on 10 November 2009
I understand that there is some disagreement in academic circles about the quality of the BBC series with which this book is associated. I don't wish to comment on that, but I would like to say that there are some people who are in the top rank of those who have a gift for producing extremely readable writing - and Neil Oliver is one of them. I only bought his book a couple of days ago, and am already almost half-way through what is virtually un-put-downable. He has a gift for clarity, for just enough detail which is invariably fascinating, for presenting the essence of what one needs to know, and for making clear how all the material as it is introduced hangs together with what has already been, and what is yet to be. His account is well-balanced, so that there are no shining heroes or black villains, but flesh and blood people engaged in a common struggle for prestige and power, as well as for peace and freedom. He is clearly in love with, and in command of, his subject, and communicates this to his readers on every page. I don't know if his history is one hundred per cent accurate - and what history ever is? - but I do take the view that his book is 'a cracker'. Buy one for Christmas, and you'll discover that it's not just for Christmas, but for reading and re-reading throughout many a year to come. My thanks to Neil Oliver for one of my best 'reads' of 2009.
on 17 February 2012
This is as good a book as almost any, I'd say, to start with if you want a good, solid overview of the story of Scotland.
I would like, though, to start with a negative point, and get it out of the way first. Before you're even into the book proper, author Neil Oliver makes a rather bold - and in my view, plain wrong - statement. "Scotland's history has been badly served over the years," it says on the inside jacket cover. To me this is a rather sweeping assessment (although he doesn't mention names) and by it he dismisses the many excellent works over the decades from the likes of Magnus Magnusson, John Prebble and countless others. It is a rather typical attitude from an author of a "new" history. It's almost as though he's saying that what you're about to read surpasses anything you may have read before. That's certainly the impression I got, anyway.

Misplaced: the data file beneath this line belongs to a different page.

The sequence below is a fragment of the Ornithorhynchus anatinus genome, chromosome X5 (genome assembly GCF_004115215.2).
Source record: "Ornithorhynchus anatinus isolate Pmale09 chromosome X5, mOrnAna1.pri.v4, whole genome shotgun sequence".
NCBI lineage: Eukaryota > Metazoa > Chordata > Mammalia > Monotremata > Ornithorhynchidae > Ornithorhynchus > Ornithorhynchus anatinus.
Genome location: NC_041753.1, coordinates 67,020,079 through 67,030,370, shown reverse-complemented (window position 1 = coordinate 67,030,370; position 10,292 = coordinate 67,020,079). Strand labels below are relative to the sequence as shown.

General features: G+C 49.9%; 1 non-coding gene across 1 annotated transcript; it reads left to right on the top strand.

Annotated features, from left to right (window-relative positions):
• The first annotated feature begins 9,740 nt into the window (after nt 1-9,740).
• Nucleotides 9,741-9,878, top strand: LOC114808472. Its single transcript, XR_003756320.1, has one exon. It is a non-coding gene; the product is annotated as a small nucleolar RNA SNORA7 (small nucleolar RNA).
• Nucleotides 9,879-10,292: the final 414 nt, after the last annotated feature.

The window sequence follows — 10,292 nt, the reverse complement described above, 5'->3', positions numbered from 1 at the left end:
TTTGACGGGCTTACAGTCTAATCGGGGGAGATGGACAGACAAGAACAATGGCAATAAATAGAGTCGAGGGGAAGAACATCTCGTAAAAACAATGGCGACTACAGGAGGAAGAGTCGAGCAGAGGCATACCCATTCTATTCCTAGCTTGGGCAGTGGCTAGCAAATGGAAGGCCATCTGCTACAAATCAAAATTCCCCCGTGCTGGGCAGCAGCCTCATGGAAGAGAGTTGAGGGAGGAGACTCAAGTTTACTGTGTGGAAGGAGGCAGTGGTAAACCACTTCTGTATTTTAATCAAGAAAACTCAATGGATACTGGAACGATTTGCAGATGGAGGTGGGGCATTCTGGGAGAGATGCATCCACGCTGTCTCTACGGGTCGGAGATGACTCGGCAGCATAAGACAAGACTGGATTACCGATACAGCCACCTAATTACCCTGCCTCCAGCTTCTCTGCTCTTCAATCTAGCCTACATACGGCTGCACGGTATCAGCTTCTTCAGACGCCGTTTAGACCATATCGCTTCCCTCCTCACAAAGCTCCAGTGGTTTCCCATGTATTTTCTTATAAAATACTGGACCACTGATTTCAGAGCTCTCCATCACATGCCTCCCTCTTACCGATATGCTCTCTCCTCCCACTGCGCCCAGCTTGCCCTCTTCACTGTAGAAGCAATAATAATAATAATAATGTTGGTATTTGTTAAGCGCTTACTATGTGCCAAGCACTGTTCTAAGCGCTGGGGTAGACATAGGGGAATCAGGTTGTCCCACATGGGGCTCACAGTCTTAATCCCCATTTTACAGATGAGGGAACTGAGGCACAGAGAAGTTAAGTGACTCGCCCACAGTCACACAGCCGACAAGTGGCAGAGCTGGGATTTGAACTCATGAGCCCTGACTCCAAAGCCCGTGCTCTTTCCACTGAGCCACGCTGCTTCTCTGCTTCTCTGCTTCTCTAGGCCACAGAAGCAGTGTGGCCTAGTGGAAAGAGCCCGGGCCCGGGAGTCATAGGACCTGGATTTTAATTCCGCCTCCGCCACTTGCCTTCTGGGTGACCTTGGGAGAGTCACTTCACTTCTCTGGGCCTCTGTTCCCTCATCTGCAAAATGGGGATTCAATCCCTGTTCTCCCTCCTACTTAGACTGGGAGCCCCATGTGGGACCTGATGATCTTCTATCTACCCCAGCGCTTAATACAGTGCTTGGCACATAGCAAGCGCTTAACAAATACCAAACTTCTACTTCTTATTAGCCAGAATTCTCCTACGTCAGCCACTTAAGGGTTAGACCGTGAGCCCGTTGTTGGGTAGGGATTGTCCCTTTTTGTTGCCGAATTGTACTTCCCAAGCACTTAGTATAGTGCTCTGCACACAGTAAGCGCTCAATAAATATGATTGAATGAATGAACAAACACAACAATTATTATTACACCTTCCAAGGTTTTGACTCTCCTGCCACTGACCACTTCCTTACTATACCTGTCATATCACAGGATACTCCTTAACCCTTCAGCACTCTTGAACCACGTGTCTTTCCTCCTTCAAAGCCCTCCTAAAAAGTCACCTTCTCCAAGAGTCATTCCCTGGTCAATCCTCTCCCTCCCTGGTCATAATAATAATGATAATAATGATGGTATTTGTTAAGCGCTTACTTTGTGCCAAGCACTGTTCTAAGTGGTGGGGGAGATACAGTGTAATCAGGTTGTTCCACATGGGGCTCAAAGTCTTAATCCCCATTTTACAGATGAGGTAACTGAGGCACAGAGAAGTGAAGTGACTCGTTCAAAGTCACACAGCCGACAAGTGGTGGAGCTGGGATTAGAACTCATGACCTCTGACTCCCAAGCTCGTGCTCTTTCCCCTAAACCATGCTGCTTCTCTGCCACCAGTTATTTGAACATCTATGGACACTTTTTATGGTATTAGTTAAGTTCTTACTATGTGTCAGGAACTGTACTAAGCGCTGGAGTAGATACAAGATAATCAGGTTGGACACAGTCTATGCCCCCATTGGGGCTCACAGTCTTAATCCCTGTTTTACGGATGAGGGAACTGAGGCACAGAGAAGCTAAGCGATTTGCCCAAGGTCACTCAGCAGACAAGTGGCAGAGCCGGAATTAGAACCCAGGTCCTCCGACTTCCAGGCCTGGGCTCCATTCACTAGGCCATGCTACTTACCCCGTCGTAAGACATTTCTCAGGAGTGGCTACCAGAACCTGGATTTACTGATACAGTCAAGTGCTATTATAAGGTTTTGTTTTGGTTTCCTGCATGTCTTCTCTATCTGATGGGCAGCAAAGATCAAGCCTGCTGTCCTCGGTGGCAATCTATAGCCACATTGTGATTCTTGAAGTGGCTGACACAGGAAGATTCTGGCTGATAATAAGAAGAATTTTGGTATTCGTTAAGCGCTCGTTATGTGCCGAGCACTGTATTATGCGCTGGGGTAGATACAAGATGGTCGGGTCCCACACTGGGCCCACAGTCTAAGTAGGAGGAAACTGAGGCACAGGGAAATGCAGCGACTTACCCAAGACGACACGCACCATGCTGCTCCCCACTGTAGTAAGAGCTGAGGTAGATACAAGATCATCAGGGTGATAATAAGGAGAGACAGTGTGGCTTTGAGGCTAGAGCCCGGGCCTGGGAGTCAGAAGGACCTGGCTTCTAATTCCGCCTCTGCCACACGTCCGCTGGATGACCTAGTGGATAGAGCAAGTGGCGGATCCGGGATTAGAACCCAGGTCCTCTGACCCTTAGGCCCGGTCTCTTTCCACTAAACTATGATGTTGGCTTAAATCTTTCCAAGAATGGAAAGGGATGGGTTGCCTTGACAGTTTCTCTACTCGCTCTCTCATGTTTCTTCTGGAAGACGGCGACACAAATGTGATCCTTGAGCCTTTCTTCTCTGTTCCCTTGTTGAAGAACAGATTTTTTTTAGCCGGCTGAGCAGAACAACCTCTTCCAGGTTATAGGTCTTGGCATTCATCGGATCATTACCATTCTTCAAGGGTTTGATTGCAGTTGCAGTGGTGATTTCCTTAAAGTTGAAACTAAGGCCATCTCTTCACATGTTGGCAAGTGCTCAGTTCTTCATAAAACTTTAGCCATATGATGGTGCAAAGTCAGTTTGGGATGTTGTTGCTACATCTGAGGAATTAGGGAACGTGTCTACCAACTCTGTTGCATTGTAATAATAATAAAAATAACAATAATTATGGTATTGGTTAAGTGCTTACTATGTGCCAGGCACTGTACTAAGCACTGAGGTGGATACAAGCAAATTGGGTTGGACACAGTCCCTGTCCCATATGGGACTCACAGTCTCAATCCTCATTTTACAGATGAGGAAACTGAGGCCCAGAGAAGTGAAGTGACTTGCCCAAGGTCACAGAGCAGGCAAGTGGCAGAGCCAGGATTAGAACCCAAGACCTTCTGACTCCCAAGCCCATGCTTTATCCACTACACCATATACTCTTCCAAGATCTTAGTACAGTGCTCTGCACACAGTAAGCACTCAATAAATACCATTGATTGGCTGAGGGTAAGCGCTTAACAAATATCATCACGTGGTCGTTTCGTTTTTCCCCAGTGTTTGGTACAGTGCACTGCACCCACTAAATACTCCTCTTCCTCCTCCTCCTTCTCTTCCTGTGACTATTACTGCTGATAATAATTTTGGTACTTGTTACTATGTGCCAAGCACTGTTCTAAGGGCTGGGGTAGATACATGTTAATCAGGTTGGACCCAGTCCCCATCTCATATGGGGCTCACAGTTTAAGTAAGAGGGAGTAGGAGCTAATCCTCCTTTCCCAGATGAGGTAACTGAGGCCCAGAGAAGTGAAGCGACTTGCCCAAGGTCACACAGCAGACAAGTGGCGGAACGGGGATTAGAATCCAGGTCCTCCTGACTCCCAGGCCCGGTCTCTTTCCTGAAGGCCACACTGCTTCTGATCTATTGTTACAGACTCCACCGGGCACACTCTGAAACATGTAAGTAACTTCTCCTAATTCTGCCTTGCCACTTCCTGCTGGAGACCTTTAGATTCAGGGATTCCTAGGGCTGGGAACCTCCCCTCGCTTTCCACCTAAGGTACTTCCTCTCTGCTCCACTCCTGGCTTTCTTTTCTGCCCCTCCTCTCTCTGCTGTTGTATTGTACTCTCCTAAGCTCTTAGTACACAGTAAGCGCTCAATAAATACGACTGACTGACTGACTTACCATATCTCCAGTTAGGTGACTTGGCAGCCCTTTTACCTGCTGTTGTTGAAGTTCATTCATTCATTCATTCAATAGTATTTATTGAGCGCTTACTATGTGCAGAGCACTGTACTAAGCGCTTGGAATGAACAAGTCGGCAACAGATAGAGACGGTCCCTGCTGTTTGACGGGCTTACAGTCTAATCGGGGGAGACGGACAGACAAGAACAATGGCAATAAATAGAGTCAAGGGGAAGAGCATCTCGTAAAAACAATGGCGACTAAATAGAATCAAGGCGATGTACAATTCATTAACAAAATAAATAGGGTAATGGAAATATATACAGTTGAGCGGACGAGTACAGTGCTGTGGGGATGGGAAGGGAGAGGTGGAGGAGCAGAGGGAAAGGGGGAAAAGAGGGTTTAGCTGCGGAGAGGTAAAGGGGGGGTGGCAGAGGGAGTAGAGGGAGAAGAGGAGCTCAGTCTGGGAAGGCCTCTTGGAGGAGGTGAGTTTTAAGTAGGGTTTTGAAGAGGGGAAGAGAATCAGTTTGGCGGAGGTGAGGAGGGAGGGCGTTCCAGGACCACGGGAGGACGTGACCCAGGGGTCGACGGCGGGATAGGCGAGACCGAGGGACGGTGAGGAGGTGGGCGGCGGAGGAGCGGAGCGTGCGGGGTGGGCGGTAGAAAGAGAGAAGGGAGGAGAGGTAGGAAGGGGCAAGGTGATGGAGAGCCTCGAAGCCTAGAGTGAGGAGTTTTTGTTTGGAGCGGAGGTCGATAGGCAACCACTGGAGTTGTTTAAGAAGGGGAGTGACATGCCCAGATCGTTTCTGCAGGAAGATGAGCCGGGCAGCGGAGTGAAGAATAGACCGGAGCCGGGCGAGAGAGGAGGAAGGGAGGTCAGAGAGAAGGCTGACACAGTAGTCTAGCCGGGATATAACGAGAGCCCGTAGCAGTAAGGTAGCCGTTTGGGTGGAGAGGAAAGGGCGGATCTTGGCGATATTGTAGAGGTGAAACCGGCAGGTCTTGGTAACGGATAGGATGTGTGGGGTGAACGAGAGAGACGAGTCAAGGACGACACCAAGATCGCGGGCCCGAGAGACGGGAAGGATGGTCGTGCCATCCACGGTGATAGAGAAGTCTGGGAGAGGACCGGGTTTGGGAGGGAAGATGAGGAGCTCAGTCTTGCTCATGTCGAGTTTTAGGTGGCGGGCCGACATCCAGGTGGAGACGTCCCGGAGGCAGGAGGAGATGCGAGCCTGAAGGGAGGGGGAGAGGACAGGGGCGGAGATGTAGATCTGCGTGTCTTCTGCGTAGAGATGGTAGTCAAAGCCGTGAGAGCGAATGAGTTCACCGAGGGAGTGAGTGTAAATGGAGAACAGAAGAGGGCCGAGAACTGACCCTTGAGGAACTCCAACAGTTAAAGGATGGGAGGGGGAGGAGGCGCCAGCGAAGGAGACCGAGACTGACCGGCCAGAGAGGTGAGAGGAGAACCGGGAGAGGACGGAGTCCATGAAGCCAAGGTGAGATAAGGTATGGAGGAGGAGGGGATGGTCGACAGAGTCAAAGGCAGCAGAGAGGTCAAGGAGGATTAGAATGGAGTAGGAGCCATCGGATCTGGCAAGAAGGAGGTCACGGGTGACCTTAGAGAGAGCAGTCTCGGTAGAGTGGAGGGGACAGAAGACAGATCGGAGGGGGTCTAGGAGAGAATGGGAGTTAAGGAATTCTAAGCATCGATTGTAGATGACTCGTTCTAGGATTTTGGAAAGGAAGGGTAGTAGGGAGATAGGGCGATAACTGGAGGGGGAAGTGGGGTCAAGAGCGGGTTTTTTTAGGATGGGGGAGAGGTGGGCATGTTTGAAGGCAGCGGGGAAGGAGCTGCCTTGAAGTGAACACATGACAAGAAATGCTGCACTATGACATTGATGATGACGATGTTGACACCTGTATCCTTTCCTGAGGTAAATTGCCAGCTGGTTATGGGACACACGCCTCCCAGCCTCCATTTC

That said, my overall impression of the book as a whole once I'd worked my way though it was excellent. He begins with a tough chapter, going right back to square one, with the formation of the planet itself. For me this was perhaps a little too early a starting point, but then again Oliver isn't just a historian but also a geologist, so perhaps his desire to include this subject was understandable.
One of the things Oliver wanted to put right, he said, was the overall impression of "poor" Scotland, how it has been the victim of misfortune over the centuries, with too many lost battles and too many thwarted ambitions. Yet throughout the book, that to me is the dominant impression he gives: that Scotland HAS been unfortunate over the centuries, with tragic figures such as Mary Queen of Scots and Bonnie Prince Charlie forever in the history books for all the wrong reasons.
The well documented events such as Bannockburn, the Jacobite Rebellions and the Reformation are well covered, as you'd expect, with plenty of background to put them all in context.
Around the middle of the book, roughly covering the period 1400 up to the union in 1707, I felt the author lost his way a bit, his writing becoming a bit jumbled and incoherent. But then I realised that parts of Scotland's history are a bit like that, messy and patchy. Stick with it, and the rest of the book is excellent.